„…and Midian is where the monsters live…“

One of my favourite quotes comes from Clive Barker’s fantastic fairy tale about good and evil, about the struggle of minorities, the fear of the unknown and the horrible evil that is in us all:

To be able to fly? To be smoke? Or a wolf?
To know the night and live in it forever. That’s not so bad.
You call us monsters. But when you dream,
you dream off lying and changing…
and living without death.

In the early 90s was a time of orientation for me. Maybe that’s why I find it so difficult to identify with the later artworks. Danny Elfman became the most important composer for me at the time. So it was the study of his work that brought me to „Nightbreed“. At that time I had not yet realized the connection with Clive Barker, whose „Hellraiser“ I had already devoured again and again and which inspired my imagination. Both works belonged to the flickering narratives, which inspired me for the inseparable symbiosis between picture and sound, film and music. So you could say it was a crucial experience.

Nightbreed (Original 1990 Score)[Vinyl LP] has a very good quality and it is a pleasure to rediscover this classic. Again and again, I notice on LPs that you discover sounds and gimmicks in the music that you weren’t so much aware of before. This is either because of the scale of an LP or because of conscious listening, which is not always the case with a quick click in iTunes or on a CD.

In this case, there are also some fantastic artworks on the cover, inside the gatefold cover or on the „Supplement“. Besides the great music, the LP is a total work of art that takes you back to the golden times of the monster horror of Clive Barker. When you look at the director’s cut of the visually stunning, epic battle between good and evil, no wish remains unfulfilled.

Gods and Monsters

Sorry for the corny title. But I think it is corny because it fits… so often. By the way, this post may contain SPOILERS. So, don’t read if you haven’t seen the movie GODS OF EGYPT and still want to be surprised.

Having said that, you might find it difficult to find any surprises within this flick. The reasons why GODS OF EGYPT failed with critics and viewers are obvious. The characters have little depth, the effects are too massive to support the B-movie-flair. But if you strip away expectations of another „Mummy“ (the 1999 instalment of course) and the epic politics of the „Underworld“ movies, you might find some enjoyment in things that became very rare during the age of industrially produced block-buster-features.

„Death Is Only The Beginning…“

Countless deaths mark Set’s trail in this film. But in the end, all the heroic figures can be saved thanks to Set’s own reign of chaos. While he turns heaven and hell upside down he – somehow – makes the return of all the gods slain in his path possible. I’m not quite sure why, but it is refreshing to see that old „heroic-sacrifice“ crap go to the dogs. I don’t know if you feel the same way if I am insane or something like that but I want my happy ending. I don’t want to see the heroes, I suffered from for 2 hours, perish for a greater good. That is more realistic you say? Well, if I want realism, I go to work and don’t watch a movie about Egyptian gods fighting each other.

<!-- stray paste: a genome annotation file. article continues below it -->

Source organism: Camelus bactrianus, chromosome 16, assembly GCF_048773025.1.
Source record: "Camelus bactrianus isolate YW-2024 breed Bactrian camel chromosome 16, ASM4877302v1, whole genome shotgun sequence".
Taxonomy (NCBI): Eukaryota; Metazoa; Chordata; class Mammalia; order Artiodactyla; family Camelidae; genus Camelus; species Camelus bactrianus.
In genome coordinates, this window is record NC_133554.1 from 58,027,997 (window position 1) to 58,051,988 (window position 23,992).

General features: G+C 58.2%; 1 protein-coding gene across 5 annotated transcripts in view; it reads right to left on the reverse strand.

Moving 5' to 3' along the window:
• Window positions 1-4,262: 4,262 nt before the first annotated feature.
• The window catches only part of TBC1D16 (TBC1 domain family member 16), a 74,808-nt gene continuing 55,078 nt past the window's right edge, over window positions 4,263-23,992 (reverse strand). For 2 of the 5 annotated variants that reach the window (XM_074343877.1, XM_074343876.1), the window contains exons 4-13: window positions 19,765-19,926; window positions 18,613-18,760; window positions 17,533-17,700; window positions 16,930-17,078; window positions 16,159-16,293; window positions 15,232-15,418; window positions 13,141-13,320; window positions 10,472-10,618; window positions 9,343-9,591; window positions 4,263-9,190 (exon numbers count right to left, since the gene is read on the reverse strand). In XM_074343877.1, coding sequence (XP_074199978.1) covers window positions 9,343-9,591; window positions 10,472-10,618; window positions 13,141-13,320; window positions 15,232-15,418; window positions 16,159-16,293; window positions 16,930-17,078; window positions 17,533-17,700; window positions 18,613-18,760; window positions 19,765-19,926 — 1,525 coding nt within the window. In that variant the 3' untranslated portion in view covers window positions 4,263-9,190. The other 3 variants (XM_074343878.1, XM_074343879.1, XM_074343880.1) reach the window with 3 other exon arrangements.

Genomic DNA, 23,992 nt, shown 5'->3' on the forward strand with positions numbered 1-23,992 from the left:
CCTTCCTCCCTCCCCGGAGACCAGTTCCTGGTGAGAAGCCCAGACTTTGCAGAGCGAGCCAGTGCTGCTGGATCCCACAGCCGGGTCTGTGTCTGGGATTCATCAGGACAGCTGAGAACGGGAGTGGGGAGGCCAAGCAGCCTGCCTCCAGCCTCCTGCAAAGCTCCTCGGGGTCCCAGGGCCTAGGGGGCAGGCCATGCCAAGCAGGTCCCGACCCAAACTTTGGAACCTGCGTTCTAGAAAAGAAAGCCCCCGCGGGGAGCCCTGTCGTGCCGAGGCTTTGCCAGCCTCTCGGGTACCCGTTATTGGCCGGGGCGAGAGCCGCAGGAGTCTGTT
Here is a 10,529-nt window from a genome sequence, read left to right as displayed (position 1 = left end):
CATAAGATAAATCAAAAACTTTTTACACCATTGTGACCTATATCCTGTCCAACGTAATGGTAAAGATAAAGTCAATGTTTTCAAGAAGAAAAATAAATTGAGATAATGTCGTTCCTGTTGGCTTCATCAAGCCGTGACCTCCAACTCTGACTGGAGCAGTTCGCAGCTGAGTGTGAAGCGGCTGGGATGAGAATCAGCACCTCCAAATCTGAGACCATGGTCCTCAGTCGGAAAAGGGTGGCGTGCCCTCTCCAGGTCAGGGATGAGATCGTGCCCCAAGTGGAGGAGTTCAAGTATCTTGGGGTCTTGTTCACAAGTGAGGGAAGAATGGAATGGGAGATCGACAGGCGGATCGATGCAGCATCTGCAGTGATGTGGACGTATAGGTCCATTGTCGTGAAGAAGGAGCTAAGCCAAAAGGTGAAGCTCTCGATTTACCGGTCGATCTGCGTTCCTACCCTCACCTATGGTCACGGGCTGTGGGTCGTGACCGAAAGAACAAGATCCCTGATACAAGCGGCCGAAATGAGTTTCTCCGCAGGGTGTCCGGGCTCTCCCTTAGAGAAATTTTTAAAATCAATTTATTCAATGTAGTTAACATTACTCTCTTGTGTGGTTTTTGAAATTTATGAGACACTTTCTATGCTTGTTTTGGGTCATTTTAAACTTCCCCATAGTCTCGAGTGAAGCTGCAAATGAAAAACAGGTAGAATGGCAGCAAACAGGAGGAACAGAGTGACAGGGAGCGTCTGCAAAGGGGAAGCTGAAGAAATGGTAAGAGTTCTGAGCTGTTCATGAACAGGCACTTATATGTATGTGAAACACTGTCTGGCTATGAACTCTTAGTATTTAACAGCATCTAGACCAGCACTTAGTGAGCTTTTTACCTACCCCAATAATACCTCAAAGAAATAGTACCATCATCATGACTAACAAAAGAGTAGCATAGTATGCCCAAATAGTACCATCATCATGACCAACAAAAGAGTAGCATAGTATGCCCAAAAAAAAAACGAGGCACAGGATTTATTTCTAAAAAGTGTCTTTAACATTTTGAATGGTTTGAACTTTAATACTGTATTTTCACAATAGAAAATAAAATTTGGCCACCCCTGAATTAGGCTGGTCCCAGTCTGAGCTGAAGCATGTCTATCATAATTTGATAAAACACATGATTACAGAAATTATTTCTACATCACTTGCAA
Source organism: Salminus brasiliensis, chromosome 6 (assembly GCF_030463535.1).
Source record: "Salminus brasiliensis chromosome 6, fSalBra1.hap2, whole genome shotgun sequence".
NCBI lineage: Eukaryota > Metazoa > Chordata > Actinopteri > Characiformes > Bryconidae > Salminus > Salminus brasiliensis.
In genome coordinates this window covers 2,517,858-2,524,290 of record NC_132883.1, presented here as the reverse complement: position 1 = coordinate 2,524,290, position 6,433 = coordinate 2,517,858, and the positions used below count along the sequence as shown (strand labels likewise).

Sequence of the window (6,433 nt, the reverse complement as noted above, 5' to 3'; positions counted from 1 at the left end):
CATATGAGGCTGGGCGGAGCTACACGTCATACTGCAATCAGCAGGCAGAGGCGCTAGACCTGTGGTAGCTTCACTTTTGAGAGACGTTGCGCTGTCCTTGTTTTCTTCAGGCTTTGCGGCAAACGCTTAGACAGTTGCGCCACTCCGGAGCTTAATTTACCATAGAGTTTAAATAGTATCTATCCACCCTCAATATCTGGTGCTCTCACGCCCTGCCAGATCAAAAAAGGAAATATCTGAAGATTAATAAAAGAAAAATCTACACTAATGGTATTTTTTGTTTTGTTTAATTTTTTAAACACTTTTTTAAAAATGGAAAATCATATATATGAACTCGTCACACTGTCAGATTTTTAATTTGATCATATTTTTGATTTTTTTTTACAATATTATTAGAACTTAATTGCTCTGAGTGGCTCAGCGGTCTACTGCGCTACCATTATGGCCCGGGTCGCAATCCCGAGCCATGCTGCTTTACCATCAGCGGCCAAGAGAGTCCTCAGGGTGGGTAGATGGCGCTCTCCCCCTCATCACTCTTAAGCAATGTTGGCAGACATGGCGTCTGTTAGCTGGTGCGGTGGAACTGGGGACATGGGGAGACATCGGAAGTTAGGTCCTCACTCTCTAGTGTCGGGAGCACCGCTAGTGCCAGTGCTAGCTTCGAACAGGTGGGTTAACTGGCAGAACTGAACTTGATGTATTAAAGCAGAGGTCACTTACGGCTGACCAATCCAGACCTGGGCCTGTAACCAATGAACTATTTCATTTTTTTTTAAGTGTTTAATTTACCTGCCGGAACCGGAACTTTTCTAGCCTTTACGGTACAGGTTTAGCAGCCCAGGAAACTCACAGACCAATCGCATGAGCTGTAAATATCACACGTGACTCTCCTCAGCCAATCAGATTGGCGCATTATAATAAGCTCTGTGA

“God of The Impossible…“

But let’s talk about the music. I often wondered what fascinates me the most about the music of Marco Beltrami. Listening to GODS OF EGYPT I get the feeling, Jerry Goldsmith is still alive and still evolving. This is no copy or poor imitation of the great master’s work, it is his teachings and legacy living on. Marco’s soundscape is movies as they should be, the sound of a golden age.

I also love the classic nuances of „old-Egyptian-stories“ and their music no matter if it was created by Alex North, Jerry Goldsmith, David Arnold or Marco Beltrami.

“I, Robot…“

Now we know, the Egyptian gods weren’t aliens at all. They were transformers and smoking hot ones, too. I really cherish the way CGI creatures move. As much as I love practical effects, the movement of animated humanoids is so cool. On a personal note, I want to say, that no CGI buddy beats the Aliens and Predators made of real foam and rubber out there.

“No Harm Ever Came from Reading A Book?“

Whoever is responsible for the final cut of GODS OF EGYPT probably tried to learn from Evy’s mistake in „The Mummy“ and didn’t bother with literature, history, technique and stuff. I don’t blame the writers because we all know that producers and marketers have the real power over a motion-picture these days and frequently manage to mutilate one beyond recognition unless there is some Spielberg or Kubrick standing in their way.

This movie really has it all: cheap jokes, plot holes, continuity flaws and a campy story beyond reason. I want to mention though that the latter is a fountain of enjoyment for me. If you compare it to some of the – so-called – big hits like „The Phantom Menace“, „Man of Steel“, „Transformers“ or anything else from director-imposter Michael Bay, it really is not that bad.

Gerard Butler…

…my hero. I love him.

All in all there are worse ways to waste your time. Watch the movie, listen to the beautiful music and enjoy the cool CGI-Gods brawling.

V’Ger Speaks

I grew up with Star Trek and so it became my definition auf Science-Fiction. Over the years, even decades, I established my personal philosophy of what Science-Fiction means to me. Although totally unrelated to a certain franchise Star Trek still fits all criteria. The pre-J.J. Abrams Start Trek that is.